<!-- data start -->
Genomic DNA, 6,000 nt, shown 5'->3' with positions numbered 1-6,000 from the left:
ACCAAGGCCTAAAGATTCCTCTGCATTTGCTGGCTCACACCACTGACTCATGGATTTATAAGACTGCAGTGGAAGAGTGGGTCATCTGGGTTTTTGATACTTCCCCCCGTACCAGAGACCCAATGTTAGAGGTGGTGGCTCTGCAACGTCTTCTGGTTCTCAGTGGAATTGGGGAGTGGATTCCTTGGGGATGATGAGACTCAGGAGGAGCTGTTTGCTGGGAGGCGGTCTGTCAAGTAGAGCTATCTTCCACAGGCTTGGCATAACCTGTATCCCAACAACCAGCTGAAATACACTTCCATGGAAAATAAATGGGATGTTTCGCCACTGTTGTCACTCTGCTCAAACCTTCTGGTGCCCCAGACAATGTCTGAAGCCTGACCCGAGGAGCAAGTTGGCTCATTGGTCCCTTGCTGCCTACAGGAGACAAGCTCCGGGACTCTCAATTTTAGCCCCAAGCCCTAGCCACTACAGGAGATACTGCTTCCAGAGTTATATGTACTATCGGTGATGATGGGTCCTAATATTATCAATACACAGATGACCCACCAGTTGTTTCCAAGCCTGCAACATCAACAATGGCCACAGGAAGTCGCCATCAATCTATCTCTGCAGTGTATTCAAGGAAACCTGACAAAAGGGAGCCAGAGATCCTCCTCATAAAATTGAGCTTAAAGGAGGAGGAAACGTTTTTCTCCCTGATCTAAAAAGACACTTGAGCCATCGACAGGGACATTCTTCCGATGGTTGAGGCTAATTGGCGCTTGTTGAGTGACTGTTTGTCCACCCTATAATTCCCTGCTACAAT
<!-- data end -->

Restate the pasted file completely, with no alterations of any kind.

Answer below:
Genomic DNA, 6,000 nt, shown 5'->3' with positions numbered 1-6,000 from the left:
ACCAAGGCCTAAAGATTCCTCTGCATTTGCTGGCTCACACCACTGACTCATGGATTTATAAGACTGCAGTGGAAGAGTGGGTCATCTGGGTTTTTGATACTTCCCCCCGTACCAGAGACCCAATGTTAGAGGTGGTGGCTCTGCAACGTCTTCTGGTTCTCAGTGGAATTGGGGAGTGGATTCCTTGGGGATGATGAGACTCAGGAGGAGCTGTTTGCTGGGAGGCGGTCTGTCAAGTAGAGCTATCTTCCACAGGCTTGGCATAACCTGTATCCCAACAACCAGCTGAAATACACTTCCATGGAAAATAAATGGGATGTTTCGCCACTGTTGTCACTCTGCTCAAACCTTCTGGTGCCCCAGACAATGTCTGAAGCCTGACCCGAGGAGCAAGTTGGCTCATTGGTCCCTTGCTGCCTACAGGAGACAAGCTCCGGGACTCTCAATTTTAGCCCCAAGCCCTAGCCACTACAGGAGATACTGCTTCCAGAGTTATATGTACTATCGGTGATGATGGGTCCTAATATTATCAATACACAGATGACCCACCAGTTGTTTCCAAGCCTGCAACATCAACAATGGCCACAGGAAGTCGCCATCAATCTATCTCTGCAGTGTATTCAAGGAAACCTGACAAAAGGGAGCCAGAGATCCTCCTCATAAAATTGAGCTTAAAGGAGGAGGAAACGTTTTTCTCCCTGATCTAAAAAGACACTTGAGCCATCGACAGGGACATTCTTCCGATGGTTGAGGCTAATTGGCGCTTGTTGAGTGACTGTTTGTCCACCCTATAATTCCCTGCTACAAT